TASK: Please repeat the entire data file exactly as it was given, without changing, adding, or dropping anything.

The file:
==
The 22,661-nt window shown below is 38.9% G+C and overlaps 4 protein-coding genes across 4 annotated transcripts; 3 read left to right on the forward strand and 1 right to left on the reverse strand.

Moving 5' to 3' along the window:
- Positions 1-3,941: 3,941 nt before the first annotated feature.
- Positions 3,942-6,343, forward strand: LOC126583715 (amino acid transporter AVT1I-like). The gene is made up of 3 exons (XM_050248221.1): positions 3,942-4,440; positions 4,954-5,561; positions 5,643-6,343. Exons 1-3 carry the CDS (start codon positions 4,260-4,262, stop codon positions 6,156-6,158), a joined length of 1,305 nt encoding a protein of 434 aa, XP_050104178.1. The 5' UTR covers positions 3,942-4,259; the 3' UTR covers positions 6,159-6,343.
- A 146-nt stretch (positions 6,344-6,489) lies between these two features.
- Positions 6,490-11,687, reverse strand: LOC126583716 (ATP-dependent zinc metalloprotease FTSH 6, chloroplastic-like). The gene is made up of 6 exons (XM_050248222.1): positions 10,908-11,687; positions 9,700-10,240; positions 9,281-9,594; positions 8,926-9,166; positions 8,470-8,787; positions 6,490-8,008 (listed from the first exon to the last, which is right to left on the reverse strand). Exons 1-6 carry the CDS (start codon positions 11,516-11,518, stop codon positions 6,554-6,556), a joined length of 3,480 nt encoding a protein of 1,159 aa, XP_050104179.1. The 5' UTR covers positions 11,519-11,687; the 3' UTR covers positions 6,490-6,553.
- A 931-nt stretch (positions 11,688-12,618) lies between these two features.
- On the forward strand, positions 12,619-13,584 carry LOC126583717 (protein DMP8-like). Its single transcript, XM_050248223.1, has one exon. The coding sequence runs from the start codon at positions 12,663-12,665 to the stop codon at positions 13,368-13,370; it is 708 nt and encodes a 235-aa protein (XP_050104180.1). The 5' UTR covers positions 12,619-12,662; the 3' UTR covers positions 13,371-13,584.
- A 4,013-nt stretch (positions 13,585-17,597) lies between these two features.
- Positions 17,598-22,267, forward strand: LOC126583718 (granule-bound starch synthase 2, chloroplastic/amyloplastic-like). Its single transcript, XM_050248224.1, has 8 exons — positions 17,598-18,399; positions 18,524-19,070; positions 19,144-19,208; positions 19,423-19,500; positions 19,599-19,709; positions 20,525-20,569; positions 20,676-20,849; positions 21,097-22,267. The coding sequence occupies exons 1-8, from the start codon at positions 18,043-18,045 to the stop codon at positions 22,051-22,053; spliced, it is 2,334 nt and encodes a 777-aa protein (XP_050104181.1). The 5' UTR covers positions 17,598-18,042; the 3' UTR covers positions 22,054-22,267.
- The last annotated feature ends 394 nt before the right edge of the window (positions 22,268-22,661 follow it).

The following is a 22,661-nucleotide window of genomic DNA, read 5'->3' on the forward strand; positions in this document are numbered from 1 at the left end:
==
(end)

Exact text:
The 22,661-nt window shown below is 38.9% G+C and overlaps 4 protein-coding genes across 4 annotated transcripts; 3 read left to right on the forward strand and 1 right to left on the reverse strand.

Moving 5' to 3' along the window:
- Positions 1-3,941: 3,941 nt before the first annotated feature.
- Positions 3,942-6,343, forward strand: LOC126583715 (amino acid transporter AVT1I-like). The gene is made up of 3 exons (XM_050248221.1): positions 3,942-4,440; positions 4,954-5,561; positions 5,643-6,343. Exons 1-3 carry the CDS (start codon positions 4,260-4,262, stop codon positions 6,156-6,158), a joined length of 1,305 nt encoding a protein of 434 aa, XP_050104178.1. The 5' UTR covers positions 3,942-4,259; the 3' UTR covers positions 6,159-6,343.
- A 146-nt stretch (positions 6,344-6,489) lies between these two features.
- Positions 6,490-11,687, reverse strand: LOC126583716 (ATP-dependent zinc metalloprotease FTSH 6, chloroplastic-like). The gene is made up of 6 exons (XM_050248222.1): positions 10,908-11,687; positions 9,700-10,240; positions 9,281-9,594; positions 8,926-9,166; positions 8,470-8,787; positions 6,490-8,008 (listed from the first exon to the last, which is right to left on the reverse strand). Exons 1-6 carry the CDS (start codon positions 11,516-11,518, stop codon positions 6,554-6,556), a joined length of 3,480 nt encoding a protein of 1,159 aa, XP_050104179.1. The 5' UTR covers positions 11,519-11,687; the 3' UTR covers positions 6,490-6,553.
- A 931-nt stretch (positions 11,688-12,618) lies between these two features.
- On the forward strand, positions 12,619-13,584 carry LOC126583717 (protein DMP8-like). Its single transcript, XM_050248223.1, has one exon. The coding sequence runs from the start codon at positions 12,663-12,665 to the stop codon at positions 13,368-13,370; it is 708 nt and encodes a 235-aa protein (XP_050104180.1). The 5' UTR covers positions 12,619-12,662; the 3' UTR covers positions 13,371-13,584.
- A 4,013-nt stretch (positions 13,585-17,597) lies between these two features.
- Positions 17,598-22,267, forward strand: LOC126583718 (granule-bound starch synthase 2, chloroplastic/amyloplastic-like). Its single transcript, XM_050248224.1, has 8 exons — positions 17,598-18,399; positions 18,524-19,070; positions 19,144-19,208; positions 19,423-19,500; positions 19,599-19,709; positions 20,525-20,569; positions 20,676-20,849; positions 21,097-22,267. The coding sequence occupies exons 1-8, from the start codon at positions 18,043-18,045 to the stop codon at positions 22,051-22,053; spliced, it is 2,334 nt and encodes a 777-aa protein (XP_050104181.1). The 5' UTR covers positions 17,598-18,042; the 3' UTR covers positions 22,054-22,267.
- The last annotated feature ends 394 nt before the right edge of the window (positions 22,268-22,661 follow it).

The following is a 22,661-nucleotide window of genomic DNA, read 5'->3' on the forward strand; positions in this document are numbered from 1 at the left end: